Owls have long been associated with magic and wizardry in Western mythology and is a symbol of wisdom that many in the West are familiar with, but owls also hold special meaning in Japan.
From lidded bowls, bowl sets, sauce dispenser, tea sets and chopsticks, Mrs Lin’s Kitchen has a wide variety of both lucky and practical gift ideas for you to send your well wishes. Take a look at our lucky owl motif dinnerwares, and check out our other popular lucky charms. From Maneki Neko—Japanese lucky beckoning cat, to daruma dolls, Mrs Lin’s Kitchen is the perfect place to get a lucky gift of encouragement to friends and loved ones.
Pronounced fukuro in Japanese, owls are symbols of good fortune and luck in Japan. The reason for the popularity of owl lucky symbols all across Japan comes from the pronunciation of the Japanese word for owl. The word fukuro for owl is a synonym for “luck to come” fu means luck, ku can mean to come and ro is a suffix used for boys’ names. In order words, fukuro, the symbol of the owl is a lucky charm to welcome good fortune. The word fukuro is also synonym for “fukurou” in Japanese which means protection from hardship or a lack of hardship or trouble. “Fu” meaning no, and “kurou” meaning hardship.
With its lucky sounding name, owl charms and trinkets make popular lucky items in Japan, and is a great way to wish a friend or loved one good fortune, and a life free from hardship and troubles. Typically gifts bearing the motif of owls are given to loved ones as souvenirs or as special items for well wishing or encouragement. As a result, gifts bearing motif of owls make popular gifts for students at the time of graduation as a fond wish for a smooth sailing journey ahead after graduating from school or college.
Lucky Owl Items—Owl Engimonos
Engimono originally come from a Buddhist concept that looked at the origins of miraculous tales and miraculous signs for foretelling good and omen. Later, the idea of celebrating good omen and changing one’s luck became popular. Today, engimono is used to refer to good luck items or lucky charms.
Owl engimonos can be widely found all across Japan. The colors associated with the egimono can bring additional meaning and association in addition to the lucky symbolism of owls.
For example, it is believed that white owl charms invite happiness, pink owls bring love and romance, yellow owls represent peace, black owls are charms for good health, red owls bring good luck, green lucky owls symbolize dreams, and that gold owl charms are bringers of great wealth.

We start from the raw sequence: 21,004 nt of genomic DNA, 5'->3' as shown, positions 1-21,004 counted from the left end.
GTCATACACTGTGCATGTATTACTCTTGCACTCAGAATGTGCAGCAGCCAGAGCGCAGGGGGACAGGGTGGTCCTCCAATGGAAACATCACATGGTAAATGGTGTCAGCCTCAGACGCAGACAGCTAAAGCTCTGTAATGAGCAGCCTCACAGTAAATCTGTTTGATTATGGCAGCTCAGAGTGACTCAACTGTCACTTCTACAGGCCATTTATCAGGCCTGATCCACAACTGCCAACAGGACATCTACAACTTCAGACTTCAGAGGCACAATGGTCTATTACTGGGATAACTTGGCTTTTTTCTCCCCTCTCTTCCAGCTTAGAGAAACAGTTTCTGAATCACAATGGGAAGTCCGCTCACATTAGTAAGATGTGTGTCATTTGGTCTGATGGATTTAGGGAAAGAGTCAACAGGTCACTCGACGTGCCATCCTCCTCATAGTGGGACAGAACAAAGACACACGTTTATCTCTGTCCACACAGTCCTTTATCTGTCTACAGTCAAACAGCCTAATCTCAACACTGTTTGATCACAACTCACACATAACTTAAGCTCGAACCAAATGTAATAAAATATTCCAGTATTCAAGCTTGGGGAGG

Popular engimonos can come in the form of cell phone charms, key rings, or in the forms of purses, figurines, and may be motifs on textiles, shirts as well as ceramic dining ware. Given the meaning behind owls in Japan, owl engimonos make popular birthday gifts, specifically for 60th birthdays. They also make excellent souvenirs and lucky business charms, as it is said that owls are able to move their heads 270 degrees. This physical ability has been interpreted to mean a large social network and being skilled in business.
Owls in Japanese Myth
Chikap Kamuy is the name of the Japanese Ainu god of owls and the land. Ainu is the indigenous people of Japan that inhabits the northernmost part of Japan in Hokkaido. According to legends, Chikap Kamuy is a great owl that watches over the land and is the overseer of the behaviors of human and other kamuys—Ainu gods. Chikap Kamuy is believed to the master of domain and to have tears of gold and silver, as a result Chikap Kamuy is sometimes worshipped for material successes.
Legend has it that there was widespread famine on earth and mankind was starving, the great god owls and the land, Chikap Kamuy wished to send a messenger to heaven to find out what the cause of the famine was. He first asked the crow to be his messenger, but because of his detailed and lengthy message, it took Chikap Kamuy many days to recite his instructions. The crow fell asleep on the third day. This angered Chikap Kamuy and he destroyed the crow. Chikap Kamuy then approached the mountain jay to be his messenger to heaven, but once again, because of the long instructions which took days to recite, the mountain jay fell asleep on the fourth day. This once again angered Chikap Kamuy and the mountain jay was destroyed like the crow.
Finally, Chikap Kamuy asked the dipper bird to act as his messenger. For six days, the dipper bird faithfully listened to the instructions of Chikap Kamuy until the instructions were completed and then it flew up to the heavens. It returned with the news that the Kamuy of fish and game was angered by the disrespect shown by people in the gifts the gods offered. Chikap Kamuy then went to the humans and taught them the proper rituals to be enacted after the killing of fish and deer. The proper conduct appeased the gods and the famine was ended.
Lucky Owl Gifts for Well Wishing
With their lucky symbolism, owl lucky charms are highly popular as souvenirs and gifts. Excellent presents for birthdays, graduation, housewarming, and other special occasions, owl lucky charms are not the only way to wish someone good fortune and a lack of hardship, dinner wares bearing the motif of owls are great gifts ideas as well.
OUR 2014 NEWSLETTERS
Owls in Japan—Symbolism and Myth
Takoyaki: The street food at the Crossroad of history
White Day: The Reverse Valentine’s Day
Chinese New Year: Flowers of Celebration
Chinese Hot Pot: Gathering around Cooking